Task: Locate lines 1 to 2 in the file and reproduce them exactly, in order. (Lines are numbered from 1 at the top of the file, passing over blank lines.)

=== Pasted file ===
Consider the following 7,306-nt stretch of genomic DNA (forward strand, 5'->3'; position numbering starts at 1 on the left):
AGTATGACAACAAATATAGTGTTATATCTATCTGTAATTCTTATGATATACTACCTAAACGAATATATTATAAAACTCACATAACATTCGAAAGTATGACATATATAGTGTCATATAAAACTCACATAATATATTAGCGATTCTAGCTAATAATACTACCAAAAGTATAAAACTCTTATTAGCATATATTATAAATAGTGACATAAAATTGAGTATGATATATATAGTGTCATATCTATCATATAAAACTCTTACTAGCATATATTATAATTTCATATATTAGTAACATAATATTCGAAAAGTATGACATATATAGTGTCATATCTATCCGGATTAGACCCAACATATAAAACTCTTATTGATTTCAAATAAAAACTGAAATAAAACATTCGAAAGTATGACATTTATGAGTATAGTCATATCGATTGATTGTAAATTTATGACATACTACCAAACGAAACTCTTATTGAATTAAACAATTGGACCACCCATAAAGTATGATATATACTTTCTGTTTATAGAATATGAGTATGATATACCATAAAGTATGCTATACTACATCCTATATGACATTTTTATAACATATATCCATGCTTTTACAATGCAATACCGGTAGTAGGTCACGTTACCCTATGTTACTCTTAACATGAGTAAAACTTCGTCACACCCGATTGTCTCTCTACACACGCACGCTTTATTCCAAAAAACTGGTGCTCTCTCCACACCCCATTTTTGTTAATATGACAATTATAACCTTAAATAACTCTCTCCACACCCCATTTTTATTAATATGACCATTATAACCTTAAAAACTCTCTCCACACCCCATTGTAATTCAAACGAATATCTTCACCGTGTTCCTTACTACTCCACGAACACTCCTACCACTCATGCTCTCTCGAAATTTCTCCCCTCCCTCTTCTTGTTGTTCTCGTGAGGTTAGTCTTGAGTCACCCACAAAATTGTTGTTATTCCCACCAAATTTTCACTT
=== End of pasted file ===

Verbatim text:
Consider the following 7,306-nt stretch of genomic DNA (forward strand, 5'->3'; position numbering starts at 1 on the left):
AGTATGACAACAAATATAGTGTTATATCTATCTGTAATTCTTATGATATACTACCTAAACGAATATATTATAAAACTCACATAACATTCGAAAGTATGACATATATAGTGTCATATAAAACTCACATAATATATTAGCGATTCTAGCTAATAATACTACCAAAAGTATAAAACTCTTATTAGCATATATTATAAATAGTGACATAAAATTGAGTATGATATATATAGTGTCATATCTATCATATAAAACTCTTACTAGCATATATTATAATTTCATATATTAGTAACATAATATTCGAAAAGTATGACATATATAGTGTCATATCTATCCGGATTAGACCCAACATATAAAACTCTTATTGATTTCAAATAAAAACTGAAATAAAACATTCGAAAGTATGACATTTATGAGTATAGTCATATCGATTGATTGTAAATTTATGACATACTACCAAACGAAACTCTTATTGAATTAAACAATTGGACCACCCATAAAGTATGATATATACTTTCTGTTTATAGAATATGAGTATGATATACCATAAAGTATGCTATACTACATCCTATATGACATTTTTATAACATATATCCATGCTTTTACAATGCAATACCGGTAGTAGGTCACGTTACCCTATGTTACTCTTAACATGAGTAAAACTTCGTCACACCCGATTGTCTCTCTACACACGCACGCTTTATTCCAAAAAACTGGTGCTCTCTCCACACCCCATTTTTGTTAATATGACAATTATAACCTTAAATAACTCTCTCCACACCCCATTTTTATTAATATGACCATTATAACCTTAAAAACTCTCTCCACACCCCATTGTAATTCAAACGAATATCTTCACCGTGTTCCTTACTACTCCACGAACACTCCTACCACTCATGCTCTCTCGAAATTTCTCCCCTCCCTCTTCTTGTTGTTCTCGTGAGGTTAGTCTTGAGTCACCCACAAAATTGTTGTTATTCCCACCAAATTTTCACTT